The body may also fail to make serotonin and other happiness-inducing neurotransmitters when gut flora gets depleted by antibiotics. Since 80% of the body’s serotonin is produced in the gut, an imbalance in its flora can cause problems with neurotransmitter synthesis; therefore, taking a probiotic containing multiple strains of baceteria may be another important step to healing depression.

Methylation problems also contribute to inefficient neurotransmitter synthesis. Doing a protocol for KPU may correct some problems of methylation, since methylation is dependent upon the presence of certain minerals, but supplementing with methyl donors may also be necessary. One of the principal methyl donors involved in neurotransmitter synthesis is SAMe. SAMe can be taken as a supplement, although trimethylglycine also increases SAMe levels. Methionine is also an essential amino acid from which SAMe is made. Folic acid and cobalamin B-12 likewise support methylation, and N-acetyl-cysteine is amino acid that enhances the bioavailability of methionine.

Yet another remedy which may help to combat depression is St. John’s Wort, an herb which contains hypericin, a substance that increases the concentration of serotonin in the central nervous system, and inhibits two enzymes responsible for its breakdown.

While taking nutrients is important for healing depression in Lyme disease, removing pathogens and toxins from the brain is just as important. Toxin removal may involve taking heavy metal chelators and binders such as cilantro, chlorella, alpha-lipoic acid, and DMSA, along with other binders such as apple pectin and activated charcoal. As heavy metals and Lyme neurotoxins get carried out of the brain, over time, the brain will heal.

Taking lithium orotate may also be helpful for treating depression in Lyme, as it protects the brain from the effects of Lyme neurotoxins, as may taking resveratrol, which increases microcirculation and therefore, brain function.

Other brain nutrients, such as omega-3 fish oils and phosphatidyl-choline, help to rebuild the brain after it has been damaged by Lyme disease, and over time, can help to improve mood and cognitive function. Maintaining an organic, gluten-free, dairy-free, and sugar-free diet high in complex carbohydrates and healthy fats, along with moderate amounts of animal protein, also helps provide the brain with the nutrients that it needs to function optimally.

The thyroid and adrenal glands also play a critical role in brain function and mood, so ensuring that these are functioning optimally (through strategies that I have mentioned in previous posts) is also important. Of course, as long as the body is fighting Lyme disease infections, the adrenal glands may be compromised, but supporting them is yet important.

As a side note, some people with Lyme disease produce antibodies to neurotransmitters and hormones. Where this is the case, homeopathic and bioenergetic remedies may reverse the problem. Deborah Metzger, MD, in Palo Alto, CA, develops remedies to reverse serotonin and other allergies, and will do phone consults for those interested in learning more about how to reverse auto-immune processes.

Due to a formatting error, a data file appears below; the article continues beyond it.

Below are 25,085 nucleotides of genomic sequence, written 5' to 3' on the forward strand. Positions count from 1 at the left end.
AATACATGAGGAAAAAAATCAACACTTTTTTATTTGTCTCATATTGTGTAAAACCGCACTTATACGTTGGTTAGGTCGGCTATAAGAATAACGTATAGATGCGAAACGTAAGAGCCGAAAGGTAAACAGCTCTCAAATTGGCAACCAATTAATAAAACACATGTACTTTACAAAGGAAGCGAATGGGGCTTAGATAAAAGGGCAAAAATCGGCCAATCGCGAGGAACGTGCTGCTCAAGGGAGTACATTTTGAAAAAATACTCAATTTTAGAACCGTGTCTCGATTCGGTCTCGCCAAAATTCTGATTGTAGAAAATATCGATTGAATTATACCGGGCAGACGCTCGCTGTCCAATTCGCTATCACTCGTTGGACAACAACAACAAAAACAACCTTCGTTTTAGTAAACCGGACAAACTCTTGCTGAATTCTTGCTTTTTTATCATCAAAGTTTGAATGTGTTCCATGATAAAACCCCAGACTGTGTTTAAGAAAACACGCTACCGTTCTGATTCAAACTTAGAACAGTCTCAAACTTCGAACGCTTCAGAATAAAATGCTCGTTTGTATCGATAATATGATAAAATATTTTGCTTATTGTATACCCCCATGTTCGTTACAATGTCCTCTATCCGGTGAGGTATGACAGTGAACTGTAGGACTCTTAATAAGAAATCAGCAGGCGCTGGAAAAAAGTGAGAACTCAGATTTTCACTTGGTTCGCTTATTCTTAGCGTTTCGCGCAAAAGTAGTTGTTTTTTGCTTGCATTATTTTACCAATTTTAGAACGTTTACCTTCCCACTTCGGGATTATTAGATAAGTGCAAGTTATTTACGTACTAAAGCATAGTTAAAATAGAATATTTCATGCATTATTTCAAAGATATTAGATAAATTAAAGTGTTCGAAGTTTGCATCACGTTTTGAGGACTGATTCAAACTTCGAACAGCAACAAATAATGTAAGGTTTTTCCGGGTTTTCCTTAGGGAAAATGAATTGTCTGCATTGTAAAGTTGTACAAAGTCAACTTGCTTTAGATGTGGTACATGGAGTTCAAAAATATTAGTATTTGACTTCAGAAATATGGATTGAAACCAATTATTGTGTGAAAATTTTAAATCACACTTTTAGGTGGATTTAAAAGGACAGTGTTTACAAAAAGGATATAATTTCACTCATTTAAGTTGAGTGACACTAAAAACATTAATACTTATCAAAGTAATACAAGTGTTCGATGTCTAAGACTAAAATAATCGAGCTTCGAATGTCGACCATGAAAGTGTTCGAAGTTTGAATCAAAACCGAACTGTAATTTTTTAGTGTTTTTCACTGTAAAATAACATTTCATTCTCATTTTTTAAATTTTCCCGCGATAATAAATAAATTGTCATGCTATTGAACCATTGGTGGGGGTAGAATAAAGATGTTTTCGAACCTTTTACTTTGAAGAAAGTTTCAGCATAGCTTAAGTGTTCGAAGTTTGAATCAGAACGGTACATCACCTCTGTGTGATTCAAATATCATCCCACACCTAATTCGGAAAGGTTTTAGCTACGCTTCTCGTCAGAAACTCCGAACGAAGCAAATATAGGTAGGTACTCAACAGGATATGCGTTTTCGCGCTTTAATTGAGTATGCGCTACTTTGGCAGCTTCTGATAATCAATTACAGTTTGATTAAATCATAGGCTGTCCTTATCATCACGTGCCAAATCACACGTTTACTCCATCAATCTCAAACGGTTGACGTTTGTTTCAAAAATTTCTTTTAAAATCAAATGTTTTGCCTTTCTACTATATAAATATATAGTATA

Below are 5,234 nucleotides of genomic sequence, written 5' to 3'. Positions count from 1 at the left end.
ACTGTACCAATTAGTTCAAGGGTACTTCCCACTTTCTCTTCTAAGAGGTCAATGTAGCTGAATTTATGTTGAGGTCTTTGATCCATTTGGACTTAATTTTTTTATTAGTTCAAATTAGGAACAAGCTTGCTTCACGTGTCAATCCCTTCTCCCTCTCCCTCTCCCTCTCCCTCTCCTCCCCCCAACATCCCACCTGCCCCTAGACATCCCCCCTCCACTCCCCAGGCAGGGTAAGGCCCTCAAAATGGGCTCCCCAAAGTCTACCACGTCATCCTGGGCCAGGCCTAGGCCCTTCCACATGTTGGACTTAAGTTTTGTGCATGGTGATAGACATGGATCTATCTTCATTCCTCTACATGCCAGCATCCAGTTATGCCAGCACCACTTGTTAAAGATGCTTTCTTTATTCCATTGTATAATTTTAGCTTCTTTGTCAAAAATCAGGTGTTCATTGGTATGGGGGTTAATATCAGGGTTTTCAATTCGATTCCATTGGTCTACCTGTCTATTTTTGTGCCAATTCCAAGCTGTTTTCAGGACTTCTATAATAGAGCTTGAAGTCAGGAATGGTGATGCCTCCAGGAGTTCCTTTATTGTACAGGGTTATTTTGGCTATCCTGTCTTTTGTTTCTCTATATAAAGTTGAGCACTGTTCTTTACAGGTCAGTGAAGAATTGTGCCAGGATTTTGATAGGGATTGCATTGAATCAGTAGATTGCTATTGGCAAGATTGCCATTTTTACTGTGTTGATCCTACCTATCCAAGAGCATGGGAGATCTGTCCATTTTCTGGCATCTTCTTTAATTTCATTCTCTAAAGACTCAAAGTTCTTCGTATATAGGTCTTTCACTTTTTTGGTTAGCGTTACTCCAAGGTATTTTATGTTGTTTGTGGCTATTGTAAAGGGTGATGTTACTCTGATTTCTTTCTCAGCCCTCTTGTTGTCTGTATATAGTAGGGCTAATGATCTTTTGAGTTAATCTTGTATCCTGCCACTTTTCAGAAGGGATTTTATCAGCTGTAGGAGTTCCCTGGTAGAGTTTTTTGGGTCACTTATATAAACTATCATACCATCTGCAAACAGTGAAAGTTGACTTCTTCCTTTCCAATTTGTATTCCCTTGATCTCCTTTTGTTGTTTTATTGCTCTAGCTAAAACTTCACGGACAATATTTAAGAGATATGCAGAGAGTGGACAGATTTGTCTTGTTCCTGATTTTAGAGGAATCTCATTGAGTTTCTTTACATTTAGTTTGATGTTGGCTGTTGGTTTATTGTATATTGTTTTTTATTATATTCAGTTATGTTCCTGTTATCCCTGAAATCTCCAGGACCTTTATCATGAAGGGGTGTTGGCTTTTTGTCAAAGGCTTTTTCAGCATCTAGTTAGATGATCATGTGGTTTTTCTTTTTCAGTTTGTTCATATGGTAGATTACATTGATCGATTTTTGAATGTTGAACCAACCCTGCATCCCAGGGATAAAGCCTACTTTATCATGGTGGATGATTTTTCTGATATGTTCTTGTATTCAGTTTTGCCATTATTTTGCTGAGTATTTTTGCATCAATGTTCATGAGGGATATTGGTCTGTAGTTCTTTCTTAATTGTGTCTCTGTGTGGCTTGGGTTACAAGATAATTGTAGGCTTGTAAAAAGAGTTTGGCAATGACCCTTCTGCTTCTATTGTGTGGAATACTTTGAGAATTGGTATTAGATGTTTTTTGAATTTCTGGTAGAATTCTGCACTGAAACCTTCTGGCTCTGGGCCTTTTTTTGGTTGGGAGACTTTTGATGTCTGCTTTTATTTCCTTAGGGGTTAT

Finally, bioidentical serotonin is a fairly new treatment that may help some people, but its long-term effects are unknown. I once tried a low dose of bioidentical serotonin and reacted badly to it, but others may have a more positive response. Some government-sponsored websites contend that bioidentical serotonin doesn’t cross the blood-brain barrier, but some doctors, such as Kent Holtorf, MD, www.holtorfmed.com, have found it to be useful for their patients.

Many solutions exist for healing depression in Lyme disease, but finding the right one depends upon accurately discerning the principal causes for the depression (which, in my experience, are usually multiple). Acupuncture, for instance, may be a helpful alternative treatment for depression, but if the body is missing the raw materials that it needs to produce neurotransmitters, no amount of acupuncture or other energy-balancing treatments will fully resolve symptoms.

Studies have shown that prayer and meditation, and being consciously aware of one’s thoughts, can positively alter brain chemistry. My experience has been that these practices are fundamental for healing, but by themselves, may be insufficient, if the brain is severely deficient in nutrients, is dealing with a multitude of toxins and/or pathogens, or cannot effectively synthesize and utilize the biochemicals it needs. Still, they are a vital component of recovery, and I highly advocate them, along with the other above-mentioned strategies.

Seven years ago, when I was first diagnosed with Lyme disease, I suffered from off-the-charts anxiety and depression. I cried daily for years, even while taking anti-depressants, until the root causes of my depression were addressed. Over the past seven years, I have experienced tremendous healing from this condition. I am still healing my brain from the effects of Lyme disease, toxins, past traumas, and KPU (kryptopyrolurria), but life is infinitely easier than it used to be.

Healing from depression is possible, with a little perseverance, attention to its causes, and when knowledgeable practitioners are available to assist with the healing process. Unfortunately, I have never found a doctor in my geographical region who has understood this condition well enough to adequately help me heal my own depression, but through my research, I have discovered solutions that have helped to restore me to a better state of health. I pray that the knowledge that I have acquired through my own healing journey would help you, too.